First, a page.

People also overlook (or criticize) that it was always openly admitted (not hidden) that the man Adi Da Samraj, the Great Spiritual Adept, had intimate sexual relations with some of his closest female devotees. Indeed, without question, Adi Da was polyamorous (preferring consensual nonmonogamy), but this fact does not disqualify his authenticity as a genuine Siddha-Guru. Nor is it evidence of any wrongdoing, as his critics have harshly suggested. Adi Da was an extremely attractive and enticing man, engaging and full of laughter, a real human being alive as the whole body, which includes genitals and sexual orgasms, radiant with humor and sublime beauty.

Adi Da and His Teaching was (and is) openly and thoroughly “body-positive” and “sex-positive” and “life-positive” (unlike many ascetic Yogis) regardless of the puritanical wishes of some of his critics (who seem to prefer celibate monks or monogamous teachers). Yet, this approach is set within the context of spiritual sadhana and the practice of love and compassion (and ego-transcendence, not self-indulgence). Obviously, Bhagavan Adi Da never claimed to be a celibate renunciate, though for extended periods he practiced that exercise as well; nor was he a libertine fool simply engaged in sensuous orgies (although yes, there were some instances of multi-partnered consensual sexual play, especially in the first few years when he was “Bubba,” acting more as a friend or “brother”). Most important, in all his sexual play the Tantric Master Adi Da was always and only motivated by love for his devotees; it was not self-centered indulgence (according to those closest to him). This simple truth seems difficult for some people to comprehend but that doesn't change reality.

In Adi Da's Company, people learned life lessons and came to better understand themselves, not just gain exotic or erotic experiences. He was dedicated by a sincere love for those around him helping them to realize their “always already” Enlightened State of Happiness including a deep awareness about the truth of God as Absolute Love-Bliss that he called “the Heart”. Nonetheless, Adi Da's sexual relations and tantric skills, as well as his incredible yogic powers and siddhis (including the conductivity of kundalini forces), were known to his students if anyone cared to investigate or ask. Granted, some didn't know (for they were more interested in his spiritual teachings), but it wasn't hidden or lied about either. Nonetheless, his very loving recommendations about “sexual communion” for his devotees, with entire books addressing the matter—such as Love of the Two-Armed Form (1978)—are some of the sanest communications about sexual relations I have ever read (and where, by the way, he usually, but not always, recommends a single “intimate” partner in marriage).[12] Yet his critics consistently overlook all of these facts since they're mostly motivated by their own egoic desires and misunderstandings (usually entailing the avoidance of Gurus altogether).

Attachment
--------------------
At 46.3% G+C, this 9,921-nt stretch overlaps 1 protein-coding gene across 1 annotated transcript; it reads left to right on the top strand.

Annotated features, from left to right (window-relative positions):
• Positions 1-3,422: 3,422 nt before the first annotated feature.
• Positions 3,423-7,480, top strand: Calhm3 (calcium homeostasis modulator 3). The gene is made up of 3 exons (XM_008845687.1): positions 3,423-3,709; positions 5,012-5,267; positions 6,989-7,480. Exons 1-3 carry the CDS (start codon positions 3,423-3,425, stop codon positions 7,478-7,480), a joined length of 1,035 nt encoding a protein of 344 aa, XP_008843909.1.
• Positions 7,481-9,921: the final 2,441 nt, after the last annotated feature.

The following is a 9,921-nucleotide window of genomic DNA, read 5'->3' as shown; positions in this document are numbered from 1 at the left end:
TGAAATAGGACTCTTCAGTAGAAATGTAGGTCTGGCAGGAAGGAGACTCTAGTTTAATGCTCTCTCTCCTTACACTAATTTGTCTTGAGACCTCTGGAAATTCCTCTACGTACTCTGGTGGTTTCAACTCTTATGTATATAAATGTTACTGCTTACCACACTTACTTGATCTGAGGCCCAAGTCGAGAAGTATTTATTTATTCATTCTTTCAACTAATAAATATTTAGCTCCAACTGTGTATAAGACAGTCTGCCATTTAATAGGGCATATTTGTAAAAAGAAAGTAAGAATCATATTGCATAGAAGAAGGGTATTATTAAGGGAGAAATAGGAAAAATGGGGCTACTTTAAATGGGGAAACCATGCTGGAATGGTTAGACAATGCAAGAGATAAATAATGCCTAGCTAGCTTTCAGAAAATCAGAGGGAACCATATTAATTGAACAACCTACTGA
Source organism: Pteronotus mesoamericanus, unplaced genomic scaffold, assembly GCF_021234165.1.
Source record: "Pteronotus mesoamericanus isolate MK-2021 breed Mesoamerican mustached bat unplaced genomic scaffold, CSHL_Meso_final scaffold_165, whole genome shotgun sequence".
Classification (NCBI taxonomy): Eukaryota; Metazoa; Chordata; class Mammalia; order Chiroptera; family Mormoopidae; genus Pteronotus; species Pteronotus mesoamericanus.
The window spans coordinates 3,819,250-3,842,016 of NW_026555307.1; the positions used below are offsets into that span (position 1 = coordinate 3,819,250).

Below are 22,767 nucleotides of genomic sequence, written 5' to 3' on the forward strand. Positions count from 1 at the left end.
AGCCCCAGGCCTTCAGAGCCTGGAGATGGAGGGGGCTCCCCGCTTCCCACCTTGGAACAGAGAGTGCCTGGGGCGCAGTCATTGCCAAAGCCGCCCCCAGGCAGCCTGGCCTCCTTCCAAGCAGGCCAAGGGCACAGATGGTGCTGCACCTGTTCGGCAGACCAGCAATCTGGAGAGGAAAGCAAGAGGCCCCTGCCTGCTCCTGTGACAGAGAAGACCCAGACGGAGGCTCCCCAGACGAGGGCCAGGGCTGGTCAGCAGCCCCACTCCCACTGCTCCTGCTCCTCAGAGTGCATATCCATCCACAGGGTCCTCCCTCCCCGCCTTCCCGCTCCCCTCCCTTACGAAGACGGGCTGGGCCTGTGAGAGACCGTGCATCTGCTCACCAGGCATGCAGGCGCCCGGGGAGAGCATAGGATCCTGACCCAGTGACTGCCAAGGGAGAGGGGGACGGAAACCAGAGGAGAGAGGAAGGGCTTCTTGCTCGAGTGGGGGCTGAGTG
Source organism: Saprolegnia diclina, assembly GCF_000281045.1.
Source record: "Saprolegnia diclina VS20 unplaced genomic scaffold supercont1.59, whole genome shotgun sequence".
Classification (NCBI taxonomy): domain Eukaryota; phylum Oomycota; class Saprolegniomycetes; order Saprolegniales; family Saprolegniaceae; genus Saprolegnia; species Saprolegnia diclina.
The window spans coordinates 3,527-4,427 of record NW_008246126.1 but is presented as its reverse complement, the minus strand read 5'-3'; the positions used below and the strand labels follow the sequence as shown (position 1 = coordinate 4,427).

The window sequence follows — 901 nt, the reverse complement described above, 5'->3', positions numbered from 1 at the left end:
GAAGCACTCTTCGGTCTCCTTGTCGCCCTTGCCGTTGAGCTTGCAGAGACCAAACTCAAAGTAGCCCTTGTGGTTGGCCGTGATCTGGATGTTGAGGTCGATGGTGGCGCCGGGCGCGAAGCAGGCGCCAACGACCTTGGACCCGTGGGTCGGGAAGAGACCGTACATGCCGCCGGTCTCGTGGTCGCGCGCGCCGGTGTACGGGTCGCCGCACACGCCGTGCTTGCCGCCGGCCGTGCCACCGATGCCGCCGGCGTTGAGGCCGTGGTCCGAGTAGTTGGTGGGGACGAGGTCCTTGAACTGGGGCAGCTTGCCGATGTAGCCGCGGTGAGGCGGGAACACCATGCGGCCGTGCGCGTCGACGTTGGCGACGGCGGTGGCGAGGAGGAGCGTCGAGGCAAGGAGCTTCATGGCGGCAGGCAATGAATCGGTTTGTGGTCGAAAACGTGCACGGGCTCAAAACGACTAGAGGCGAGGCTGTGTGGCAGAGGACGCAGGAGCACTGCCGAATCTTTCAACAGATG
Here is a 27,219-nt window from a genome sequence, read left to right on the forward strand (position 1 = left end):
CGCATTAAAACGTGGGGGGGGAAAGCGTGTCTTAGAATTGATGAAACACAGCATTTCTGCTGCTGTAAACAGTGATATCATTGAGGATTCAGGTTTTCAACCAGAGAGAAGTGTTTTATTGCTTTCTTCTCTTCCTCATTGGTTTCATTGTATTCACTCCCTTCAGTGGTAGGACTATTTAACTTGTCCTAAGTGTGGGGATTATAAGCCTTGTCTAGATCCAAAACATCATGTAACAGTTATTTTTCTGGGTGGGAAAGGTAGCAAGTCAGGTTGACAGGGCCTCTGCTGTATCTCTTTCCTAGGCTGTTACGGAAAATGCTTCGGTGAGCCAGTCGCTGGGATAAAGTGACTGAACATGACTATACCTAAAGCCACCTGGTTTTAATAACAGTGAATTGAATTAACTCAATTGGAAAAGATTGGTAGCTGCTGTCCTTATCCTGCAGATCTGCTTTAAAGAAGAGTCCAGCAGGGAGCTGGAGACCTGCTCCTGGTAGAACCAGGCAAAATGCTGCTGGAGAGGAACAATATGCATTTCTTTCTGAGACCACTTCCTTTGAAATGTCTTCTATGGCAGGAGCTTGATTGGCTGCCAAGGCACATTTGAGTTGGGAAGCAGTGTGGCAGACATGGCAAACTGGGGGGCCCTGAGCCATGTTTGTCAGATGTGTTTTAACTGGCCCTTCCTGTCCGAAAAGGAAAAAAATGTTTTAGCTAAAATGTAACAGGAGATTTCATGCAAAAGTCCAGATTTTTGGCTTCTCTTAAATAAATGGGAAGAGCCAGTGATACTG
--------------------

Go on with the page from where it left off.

Adi Da with the original Gurukula and daughters, early 1980s

Let's be realistic: Adi Da Samraj was a Tantric Master, in the true (and traditional) sense of its meaning, for he embraced the world, including women (since he was heterosexual) as well as transcending it with complete nonattachment (as his intimate relationships also clearly show). We need to read and hear all of the evidence, not just tales from disgruntled and angry dissidents, but from his real devotees. Then we need to look at our own emotional-sexual tendencies (and problems) and fears and reactions to get a clearer (and more real) picture of Adi Da's “emotional-sexual” line of development. Even Wilber couldn't digest it all properly, proving Adi Da was evoking egoic reactions that need to be radically understood and transcended. Unfortunately, for Ken (and all of us), Wilber never became a genuine devotee after praising Adi Da to the highest degree in the first decade or so after their introduction, for example: